If you spend time outdoors, like I do, or you have pets or kids that go outdoors, you need to be aware of ticks. Ticks are small bloodsucking bugs that burrow into your skin (yes, it's disgusting) and many species transmit diseases. You can get Lyme disease, Ehrlichiosis
, Rocky Mountain spotted fever
from a tick. Here in New Jersey, Lyme disease
seems to be the most prevalent.
Some ticks are so small that they can be difficult to see. Ironically the small ticks are the ones that you should be most aware of. Ticks may get on you if you walk through areas where they live, such as tall grass, leaf litter or shrubs -- even in your own backyard. They also seem to fall from trees.
Think you've been bit by a tick? First things first. Don't panic. Yes, it's true that Lyme disease is the most common tick-borne disease in the United States, but your risk of developing Lyme disease after being bitten by a tick is very low. If you think you're experiencing the symptoms of Lyme disease, visit a doctor as soon as possible.
To remove a tick:
Locate the tick and remove it as soon as possible because risk of infection increases between 24 to 72 hours after the tick attaches to the skin. You are less likely to get sick from a tick bite if you remove the tick within 24 hours.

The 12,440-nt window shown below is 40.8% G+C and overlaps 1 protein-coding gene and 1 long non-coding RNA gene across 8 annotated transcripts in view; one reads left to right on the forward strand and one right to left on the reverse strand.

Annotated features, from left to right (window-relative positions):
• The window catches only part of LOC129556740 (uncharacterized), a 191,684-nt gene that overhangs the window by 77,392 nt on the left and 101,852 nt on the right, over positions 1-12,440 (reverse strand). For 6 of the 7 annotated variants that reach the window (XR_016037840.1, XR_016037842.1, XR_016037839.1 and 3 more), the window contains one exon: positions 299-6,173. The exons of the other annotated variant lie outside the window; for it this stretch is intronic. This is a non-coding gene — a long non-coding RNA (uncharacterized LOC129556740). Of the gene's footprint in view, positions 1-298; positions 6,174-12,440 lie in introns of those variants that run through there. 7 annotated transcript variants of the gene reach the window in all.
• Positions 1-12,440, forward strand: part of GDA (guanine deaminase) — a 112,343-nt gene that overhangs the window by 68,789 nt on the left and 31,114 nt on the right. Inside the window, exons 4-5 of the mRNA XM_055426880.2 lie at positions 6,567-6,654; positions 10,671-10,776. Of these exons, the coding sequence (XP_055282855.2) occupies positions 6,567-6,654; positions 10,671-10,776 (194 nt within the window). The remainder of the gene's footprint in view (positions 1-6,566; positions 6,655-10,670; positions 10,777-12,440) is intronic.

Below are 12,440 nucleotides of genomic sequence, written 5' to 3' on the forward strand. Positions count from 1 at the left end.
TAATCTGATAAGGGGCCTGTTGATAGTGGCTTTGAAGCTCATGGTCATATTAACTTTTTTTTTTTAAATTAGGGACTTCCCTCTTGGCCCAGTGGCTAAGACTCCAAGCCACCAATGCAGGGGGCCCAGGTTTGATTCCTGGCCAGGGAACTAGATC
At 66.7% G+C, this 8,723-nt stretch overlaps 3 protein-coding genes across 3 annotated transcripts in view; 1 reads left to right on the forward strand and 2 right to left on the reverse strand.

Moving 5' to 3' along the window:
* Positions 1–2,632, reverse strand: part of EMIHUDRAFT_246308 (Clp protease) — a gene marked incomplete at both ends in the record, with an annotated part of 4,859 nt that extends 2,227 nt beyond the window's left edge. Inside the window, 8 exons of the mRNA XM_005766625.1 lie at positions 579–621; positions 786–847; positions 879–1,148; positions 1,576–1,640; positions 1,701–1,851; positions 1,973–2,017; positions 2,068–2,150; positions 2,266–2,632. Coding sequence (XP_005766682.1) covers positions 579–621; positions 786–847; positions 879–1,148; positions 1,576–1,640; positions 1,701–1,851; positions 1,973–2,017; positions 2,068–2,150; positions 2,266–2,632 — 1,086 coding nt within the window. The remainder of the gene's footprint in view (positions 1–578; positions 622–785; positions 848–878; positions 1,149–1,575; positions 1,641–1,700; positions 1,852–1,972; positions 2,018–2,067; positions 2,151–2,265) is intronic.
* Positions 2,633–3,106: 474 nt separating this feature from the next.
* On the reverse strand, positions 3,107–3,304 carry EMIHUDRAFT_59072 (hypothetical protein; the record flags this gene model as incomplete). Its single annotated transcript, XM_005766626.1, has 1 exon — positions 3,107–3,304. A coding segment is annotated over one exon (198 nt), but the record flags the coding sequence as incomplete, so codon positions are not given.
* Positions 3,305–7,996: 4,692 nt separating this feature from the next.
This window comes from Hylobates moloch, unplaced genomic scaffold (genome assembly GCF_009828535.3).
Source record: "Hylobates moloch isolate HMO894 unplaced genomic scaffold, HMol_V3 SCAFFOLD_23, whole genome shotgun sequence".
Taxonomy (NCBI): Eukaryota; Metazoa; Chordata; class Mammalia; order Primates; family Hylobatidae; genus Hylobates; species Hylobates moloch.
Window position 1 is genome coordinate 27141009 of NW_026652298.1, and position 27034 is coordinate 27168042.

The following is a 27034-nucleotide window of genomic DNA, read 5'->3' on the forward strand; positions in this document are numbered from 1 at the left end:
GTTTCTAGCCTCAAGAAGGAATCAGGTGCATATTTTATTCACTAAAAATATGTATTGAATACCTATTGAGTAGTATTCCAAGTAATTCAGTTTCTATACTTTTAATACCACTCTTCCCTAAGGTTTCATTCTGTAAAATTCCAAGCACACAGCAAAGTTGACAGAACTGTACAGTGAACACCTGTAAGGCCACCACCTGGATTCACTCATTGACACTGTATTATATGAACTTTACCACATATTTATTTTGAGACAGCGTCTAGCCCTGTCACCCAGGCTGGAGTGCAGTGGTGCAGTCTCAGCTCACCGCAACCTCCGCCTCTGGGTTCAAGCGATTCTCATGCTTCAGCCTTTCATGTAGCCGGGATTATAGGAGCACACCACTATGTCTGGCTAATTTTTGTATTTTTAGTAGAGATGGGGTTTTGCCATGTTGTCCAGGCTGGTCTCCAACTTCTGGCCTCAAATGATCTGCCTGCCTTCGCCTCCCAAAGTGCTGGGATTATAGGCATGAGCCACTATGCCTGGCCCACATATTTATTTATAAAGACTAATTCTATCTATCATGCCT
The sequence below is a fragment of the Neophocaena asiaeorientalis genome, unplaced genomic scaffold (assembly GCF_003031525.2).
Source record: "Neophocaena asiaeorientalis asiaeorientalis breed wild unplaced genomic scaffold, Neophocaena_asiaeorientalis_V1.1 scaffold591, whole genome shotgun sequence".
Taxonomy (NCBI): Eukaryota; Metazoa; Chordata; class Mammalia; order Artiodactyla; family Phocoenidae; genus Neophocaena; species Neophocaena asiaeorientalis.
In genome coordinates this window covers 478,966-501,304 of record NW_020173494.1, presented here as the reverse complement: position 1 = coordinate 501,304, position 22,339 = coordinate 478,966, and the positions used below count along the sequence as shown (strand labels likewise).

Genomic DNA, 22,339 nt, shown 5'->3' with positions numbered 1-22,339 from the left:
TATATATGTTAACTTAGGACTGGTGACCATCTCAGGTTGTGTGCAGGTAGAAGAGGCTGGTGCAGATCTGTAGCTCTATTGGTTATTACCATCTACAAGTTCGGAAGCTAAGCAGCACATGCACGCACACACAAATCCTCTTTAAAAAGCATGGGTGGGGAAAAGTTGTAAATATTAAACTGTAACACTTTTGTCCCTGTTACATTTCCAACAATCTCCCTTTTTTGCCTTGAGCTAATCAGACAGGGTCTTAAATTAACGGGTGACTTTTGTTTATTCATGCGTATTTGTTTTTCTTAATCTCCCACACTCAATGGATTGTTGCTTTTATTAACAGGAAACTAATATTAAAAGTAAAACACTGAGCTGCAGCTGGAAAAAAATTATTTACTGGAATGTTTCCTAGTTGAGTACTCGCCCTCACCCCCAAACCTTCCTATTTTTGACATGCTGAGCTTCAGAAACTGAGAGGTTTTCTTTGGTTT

1. Soak a cotton ball with rubbing alcohol or use a disposable alcohol wipe. Gently clean the skin around the tick.
2. Grasp the tick as close to the skin as possible. Pull it straight up and out with tweezers or with fingertips protected by a tissue, cloth or rubber gloves. Do not touch the tick with your bare hands.
3. Pull gently until the tick lets go. Do not twist or jerk the tick suddenly because this may break off the tick's head or mouth parts. Do not leave any parts of the tick in the skin.
4. Do not crush or squeeze the tick since its body may be infected with germs. Flush the tick down the toilet.
put a hot match, petroleum jelly or fingernail polish on the tick. This does not cause a tick to come off more easily. Doing this may cause the tick to vomit (throw up) germs into your skin, exactly what you don't want to happen.
After the tick is removed, clean the area of the bite with rubbing alcohol. Wash your hands with soap and water.
To help protect yourself and your family before getting bit:
- Use a chemical repellent with DEET, permethrin or picaridin (Use this to the letter, so you don't get future health problems.
- Make sure kids use product with less than 10% DEET in it.)
- Wear light-colored protective clothing
- Tuck pant legs into socks
- Avoid tick-infested areas
- Check yourself, your children and your pets daily for ticks and carefully remove any ticks you find.